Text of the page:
The local byelaws specified a chimney height of at least 90 feet and set time limits on smoke emissions.6 During still-air conditions, especially in winter, polluted air was trapped in the basin-shaped valley of the Bradford Beck, and killing 'pea-soup fogs' used to occur. High mill chimneys were necessary to discharge gases and smoke into the higher atmosphere, where they could be carried away by the turbulence of the upper air. The Council's smoke nuisance inspectors regularly reported violations of the byelaws. For example, almost annually they drew attention to the number of mill chimneys that were below the required height, or to the failure of millowners to fit smoke-burning equipment. During 1863 they recorded that several owners had introduced appliances, but subsequent reports show that generally little was done to rid the town of its smoke. As an example of the Council's weak response to the hundreds of breaches of the byelaws each year, often by persistent offenders, in 1867 it declared 'that the problem be tackled in a spirit of conciliation,.7
The Borough Medical Officer, Dr T.W. Hime, in his report of 1884, attributed the lack of effective remedial action to the widespread belief that because factories provided work, the employers should not be pressed too hard. He also remarked that the low fines which were being imposed by local justices did little to discourage law-breakers. Council committee minutes of the period reveal that Bradford's leading industrialists were frequent offenders, and some of them had been, or were, council members and J.P.s. In effect the councillors who formulated the byelaws, exercised responsibility for their enforcement and acted as judges when offenders were finally taken to court, were at times the very people who broke the law. Thus in 1875 eight of the thirteen members of the Smoke Prevention Subcommittee were in manufacturing, and one of the remaining five was a coal merchant. In that year Councillor Silas Scott was the Sub-committee's chairman and he also served as a borough magistrate.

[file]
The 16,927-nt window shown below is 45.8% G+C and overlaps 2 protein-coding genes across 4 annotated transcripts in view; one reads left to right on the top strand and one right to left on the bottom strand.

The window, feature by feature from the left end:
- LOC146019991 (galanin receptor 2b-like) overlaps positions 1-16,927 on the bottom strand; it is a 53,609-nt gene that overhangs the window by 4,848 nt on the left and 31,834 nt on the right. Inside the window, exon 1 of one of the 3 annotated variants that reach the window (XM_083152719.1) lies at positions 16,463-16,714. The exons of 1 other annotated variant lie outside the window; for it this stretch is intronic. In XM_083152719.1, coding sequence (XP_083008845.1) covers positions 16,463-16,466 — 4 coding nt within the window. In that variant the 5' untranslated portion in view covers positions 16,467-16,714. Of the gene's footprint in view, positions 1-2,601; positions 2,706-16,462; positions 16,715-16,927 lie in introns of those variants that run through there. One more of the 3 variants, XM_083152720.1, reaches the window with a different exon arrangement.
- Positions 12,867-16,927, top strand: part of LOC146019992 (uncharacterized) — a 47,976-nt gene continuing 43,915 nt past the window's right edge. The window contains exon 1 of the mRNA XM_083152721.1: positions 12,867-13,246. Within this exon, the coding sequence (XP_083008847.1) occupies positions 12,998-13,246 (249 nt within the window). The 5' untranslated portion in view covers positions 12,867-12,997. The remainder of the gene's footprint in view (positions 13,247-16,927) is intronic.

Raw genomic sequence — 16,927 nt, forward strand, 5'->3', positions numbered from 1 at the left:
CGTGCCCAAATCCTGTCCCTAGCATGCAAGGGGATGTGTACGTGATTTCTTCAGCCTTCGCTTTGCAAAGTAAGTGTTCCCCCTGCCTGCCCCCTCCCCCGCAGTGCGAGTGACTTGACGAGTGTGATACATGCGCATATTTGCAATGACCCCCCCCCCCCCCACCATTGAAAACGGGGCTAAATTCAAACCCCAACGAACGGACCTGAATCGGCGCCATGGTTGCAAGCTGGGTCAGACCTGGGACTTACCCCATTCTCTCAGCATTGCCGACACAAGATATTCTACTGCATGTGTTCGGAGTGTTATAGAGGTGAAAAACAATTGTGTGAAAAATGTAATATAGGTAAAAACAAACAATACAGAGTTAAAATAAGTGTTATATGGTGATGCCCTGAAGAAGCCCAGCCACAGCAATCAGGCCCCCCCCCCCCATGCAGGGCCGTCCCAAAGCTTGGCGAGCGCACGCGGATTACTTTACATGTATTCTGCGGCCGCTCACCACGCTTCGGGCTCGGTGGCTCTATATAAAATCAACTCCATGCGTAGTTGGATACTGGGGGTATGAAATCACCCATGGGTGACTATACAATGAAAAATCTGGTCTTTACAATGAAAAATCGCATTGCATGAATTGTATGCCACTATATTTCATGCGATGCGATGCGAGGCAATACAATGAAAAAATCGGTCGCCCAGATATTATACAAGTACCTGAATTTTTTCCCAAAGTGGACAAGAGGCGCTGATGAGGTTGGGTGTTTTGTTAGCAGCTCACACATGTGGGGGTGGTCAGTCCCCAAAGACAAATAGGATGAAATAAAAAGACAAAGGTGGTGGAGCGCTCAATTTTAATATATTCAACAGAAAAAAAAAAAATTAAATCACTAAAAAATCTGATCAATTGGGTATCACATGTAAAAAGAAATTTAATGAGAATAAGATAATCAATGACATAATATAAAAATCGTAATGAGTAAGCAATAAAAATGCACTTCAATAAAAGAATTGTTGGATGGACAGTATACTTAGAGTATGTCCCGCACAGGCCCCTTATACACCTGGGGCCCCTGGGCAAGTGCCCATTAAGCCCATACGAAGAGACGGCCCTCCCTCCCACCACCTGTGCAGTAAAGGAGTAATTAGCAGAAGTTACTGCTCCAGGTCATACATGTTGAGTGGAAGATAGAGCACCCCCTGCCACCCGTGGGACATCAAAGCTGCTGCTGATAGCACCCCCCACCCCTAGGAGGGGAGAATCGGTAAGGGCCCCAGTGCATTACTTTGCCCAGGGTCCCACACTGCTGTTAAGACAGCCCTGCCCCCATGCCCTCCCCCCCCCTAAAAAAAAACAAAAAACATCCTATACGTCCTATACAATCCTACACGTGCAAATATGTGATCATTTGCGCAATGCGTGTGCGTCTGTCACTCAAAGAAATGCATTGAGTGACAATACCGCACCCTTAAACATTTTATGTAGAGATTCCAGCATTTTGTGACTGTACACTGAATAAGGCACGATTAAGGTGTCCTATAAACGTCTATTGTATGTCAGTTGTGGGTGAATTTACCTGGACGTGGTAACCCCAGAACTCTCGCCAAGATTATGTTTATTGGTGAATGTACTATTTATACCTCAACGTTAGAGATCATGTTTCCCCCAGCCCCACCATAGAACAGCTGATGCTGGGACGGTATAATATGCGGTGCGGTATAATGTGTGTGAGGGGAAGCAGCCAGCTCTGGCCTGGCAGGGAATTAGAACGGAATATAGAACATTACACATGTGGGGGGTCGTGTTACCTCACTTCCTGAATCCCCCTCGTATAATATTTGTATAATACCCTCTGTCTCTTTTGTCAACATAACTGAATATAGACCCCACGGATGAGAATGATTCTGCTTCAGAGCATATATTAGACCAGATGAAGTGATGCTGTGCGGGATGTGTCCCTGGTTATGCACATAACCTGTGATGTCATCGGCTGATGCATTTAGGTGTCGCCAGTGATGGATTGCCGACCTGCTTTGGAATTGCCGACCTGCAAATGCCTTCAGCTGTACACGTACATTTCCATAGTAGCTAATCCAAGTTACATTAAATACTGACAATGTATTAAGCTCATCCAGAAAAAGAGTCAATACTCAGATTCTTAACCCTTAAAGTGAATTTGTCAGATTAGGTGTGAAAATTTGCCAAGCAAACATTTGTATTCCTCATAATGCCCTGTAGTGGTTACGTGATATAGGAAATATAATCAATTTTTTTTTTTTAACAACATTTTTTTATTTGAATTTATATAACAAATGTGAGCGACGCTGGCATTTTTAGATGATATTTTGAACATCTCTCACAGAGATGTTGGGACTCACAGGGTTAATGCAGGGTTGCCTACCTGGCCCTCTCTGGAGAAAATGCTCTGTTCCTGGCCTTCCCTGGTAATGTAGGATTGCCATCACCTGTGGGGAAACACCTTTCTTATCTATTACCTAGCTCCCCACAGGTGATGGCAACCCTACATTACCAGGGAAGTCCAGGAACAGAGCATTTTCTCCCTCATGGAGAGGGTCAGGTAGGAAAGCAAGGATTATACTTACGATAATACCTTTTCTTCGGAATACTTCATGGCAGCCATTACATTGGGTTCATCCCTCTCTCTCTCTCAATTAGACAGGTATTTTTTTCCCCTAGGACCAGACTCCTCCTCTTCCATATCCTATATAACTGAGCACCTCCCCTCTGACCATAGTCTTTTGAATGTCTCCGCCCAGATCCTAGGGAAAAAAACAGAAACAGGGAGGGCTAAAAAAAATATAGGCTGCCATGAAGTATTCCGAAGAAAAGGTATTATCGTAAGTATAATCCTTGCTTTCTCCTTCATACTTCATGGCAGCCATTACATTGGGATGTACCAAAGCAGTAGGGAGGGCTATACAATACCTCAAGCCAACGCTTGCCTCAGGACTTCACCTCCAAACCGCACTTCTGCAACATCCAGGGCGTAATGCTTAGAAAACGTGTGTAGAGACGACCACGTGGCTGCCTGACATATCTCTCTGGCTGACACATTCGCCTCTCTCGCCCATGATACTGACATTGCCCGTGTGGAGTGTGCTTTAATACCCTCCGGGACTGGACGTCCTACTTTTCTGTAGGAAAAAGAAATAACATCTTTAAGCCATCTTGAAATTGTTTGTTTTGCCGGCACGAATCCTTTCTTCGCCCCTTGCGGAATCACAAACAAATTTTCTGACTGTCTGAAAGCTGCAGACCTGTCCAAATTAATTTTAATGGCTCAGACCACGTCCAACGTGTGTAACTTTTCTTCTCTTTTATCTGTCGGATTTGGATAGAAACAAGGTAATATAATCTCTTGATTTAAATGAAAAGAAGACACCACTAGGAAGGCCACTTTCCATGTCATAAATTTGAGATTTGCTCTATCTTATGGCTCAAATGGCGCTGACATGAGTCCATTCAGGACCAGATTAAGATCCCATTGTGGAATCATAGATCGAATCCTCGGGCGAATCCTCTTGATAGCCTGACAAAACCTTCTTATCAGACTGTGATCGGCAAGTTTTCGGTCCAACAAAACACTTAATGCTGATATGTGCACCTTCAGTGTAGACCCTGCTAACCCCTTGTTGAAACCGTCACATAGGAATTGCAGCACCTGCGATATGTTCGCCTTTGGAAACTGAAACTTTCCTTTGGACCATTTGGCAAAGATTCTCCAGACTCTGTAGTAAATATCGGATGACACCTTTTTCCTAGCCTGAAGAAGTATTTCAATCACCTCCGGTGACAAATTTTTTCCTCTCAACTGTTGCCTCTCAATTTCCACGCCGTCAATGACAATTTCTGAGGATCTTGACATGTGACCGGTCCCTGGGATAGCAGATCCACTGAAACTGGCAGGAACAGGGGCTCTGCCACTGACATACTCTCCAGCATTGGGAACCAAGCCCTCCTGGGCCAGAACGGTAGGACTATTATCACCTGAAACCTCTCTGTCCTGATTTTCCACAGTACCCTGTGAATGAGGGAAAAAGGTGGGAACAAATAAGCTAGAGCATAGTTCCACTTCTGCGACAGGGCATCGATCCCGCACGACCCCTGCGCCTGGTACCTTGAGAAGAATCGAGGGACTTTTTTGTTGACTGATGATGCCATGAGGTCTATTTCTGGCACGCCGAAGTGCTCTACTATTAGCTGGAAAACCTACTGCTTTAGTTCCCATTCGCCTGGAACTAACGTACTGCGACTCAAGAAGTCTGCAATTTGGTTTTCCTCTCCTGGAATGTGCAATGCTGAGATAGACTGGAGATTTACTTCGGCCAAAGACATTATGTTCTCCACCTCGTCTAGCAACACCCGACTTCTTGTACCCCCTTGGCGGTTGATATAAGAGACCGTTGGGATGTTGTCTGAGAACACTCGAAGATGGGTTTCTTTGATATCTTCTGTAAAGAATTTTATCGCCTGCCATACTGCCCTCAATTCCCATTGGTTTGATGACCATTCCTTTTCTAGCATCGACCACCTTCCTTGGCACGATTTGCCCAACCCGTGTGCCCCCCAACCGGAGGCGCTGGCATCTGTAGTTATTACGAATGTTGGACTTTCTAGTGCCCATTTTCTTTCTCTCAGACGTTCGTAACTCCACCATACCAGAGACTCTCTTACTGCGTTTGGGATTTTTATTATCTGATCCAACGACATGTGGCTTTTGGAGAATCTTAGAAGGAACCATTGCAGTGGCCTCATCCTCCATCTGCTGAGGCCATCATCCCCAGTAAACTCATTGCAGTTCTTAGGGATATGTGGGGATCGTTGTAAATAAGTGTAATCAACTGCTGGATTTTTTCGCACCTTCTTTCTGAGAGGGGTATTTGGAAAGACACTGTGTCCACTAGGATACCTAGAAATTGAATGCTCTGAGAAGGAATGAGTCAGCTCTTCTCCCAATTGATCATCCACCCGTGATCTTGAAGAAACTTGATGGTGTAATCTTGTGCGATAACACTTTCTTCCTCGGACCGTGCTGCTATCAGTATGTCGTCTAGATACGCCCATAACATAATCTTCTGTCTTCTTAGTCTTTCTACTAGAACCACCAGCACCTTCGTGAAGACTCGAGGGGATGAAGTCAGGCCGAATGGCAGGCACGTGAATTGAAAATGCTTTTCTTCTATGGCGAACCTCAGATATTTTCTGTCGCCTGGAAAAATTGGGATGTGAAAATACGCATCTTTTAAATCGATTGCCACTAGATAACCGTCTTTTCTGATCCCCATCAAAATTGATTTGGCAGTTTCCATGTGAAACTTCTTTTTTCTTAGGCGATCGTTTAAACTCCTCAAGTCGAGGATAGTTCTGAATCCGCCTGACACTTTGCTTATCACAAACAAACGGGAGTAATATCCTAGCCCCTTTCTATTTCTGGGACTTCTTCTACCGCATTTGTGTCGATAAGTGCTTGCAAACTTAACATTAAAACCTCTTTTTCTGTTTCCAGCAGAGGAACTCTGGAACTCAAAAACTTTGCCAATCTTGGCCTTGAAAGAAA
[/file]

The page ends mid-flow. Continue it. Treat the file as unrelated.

The Sub-committee's minutes frequently noted the delivery of abatement notices, delays by the mill owners in applying remedial measures, and the very lenient penalties awarded by the courts. Among the offenders so reported were such important representatives of Bradford's industrial establishment as S.C. Lister & Co., Edward Ripley & Son, T. Ambler & Sons, J. Priestman & Co., Smith Anderton & Sons, Samuel Smith & Co., and Bowling Iron Company. Senior members of some of these firms were on the Council, or, like H.W. Ripley, were borough justices.
The Bowling Iron Company was a persistent offender. It was reported by John Pickles, the Smoke Nuisance Inspector in February 1868, but little had been done by the firm to meet the requirements of the byelaws by August, and the Council gave its approval to prosecute. It was later recorded that 'the experiment had failed', but the Company was given a further three months to deal with the nuisance. Still nothing happened. The story was repeated in subsequent years. However, on 12 December 1874 they were brought to court and fined a total of £5 with £9. 10s. costs for ten offences. S.C. Lister & Co. were also generously treated both by the Council in delaying action, and by the court in levying low fines, or imposing no penalties other than court cost.8 It should be emphasized that these two examples serve to show the generally sympathetic attitude of councillors and magistrates towards the business community in general on the question of smoke abatement. They should not be interpreted as marks of undue favouritism towards the distinguished associates of these civic officers. In effect, little, if anything, was done to deal with the pollution problem.
John Pickles, in his first report of 1867, produced a kind of industrial 'doomsday book' for the town. In that year he and his assistants examined 264 works and served 683 smoke prevention notices. As an indication of his zeal and impartiality the inspector reported the Council's own public baths in 1868.9 Despite the inspector's efforts there was no improvement. The explanation lay partly in the inadequacy of the law as a deterrent, especially the section relating to maximum penalties for offences. The Public Health Act 1875 limited the maximum fine to ten shillings, but in many cases even this derisory fine was not levied. For example, in 1903, 103 notices were served on local owners of steam engines, of which 71 cases reached the courts. Of these, 49 were fined an average of ten shillings with six and eight pence costs.10
Power was sought by Bradford Council in 1904 to increase the maximum penalty from ten shillings to £5 for the first offence, £10 for the second and a sum not exceeding £50 for each subsequent offence. The records indicate that the established fine of ten shillings continued. Even as recently as 1930 the average fine, plus costs, for discharging black smoke for more than a total of three minutes in the half hour was £1. 6s.11 It seemed much cheaper to pay the fines and costs than to install smoke-burning equipment. For example, G. Garnett & Son Ltd. paid £2000 to install smoke-burning equipment in 1908, while Barkerend Mills spent £8000, and Smith Anderton & Sons £2000 on similar measures.12 The description of this kind of apparatus as 'economisers' is significant, a point appreciated by Bradford's Medical Officer of Health in 1884, when he argued that the large amount of smoke in the atmosphere 'represented a permanent leakage of profits of a very considerable amount. The visible cloud of smoke which hangs over the town is unburnt fuel'.13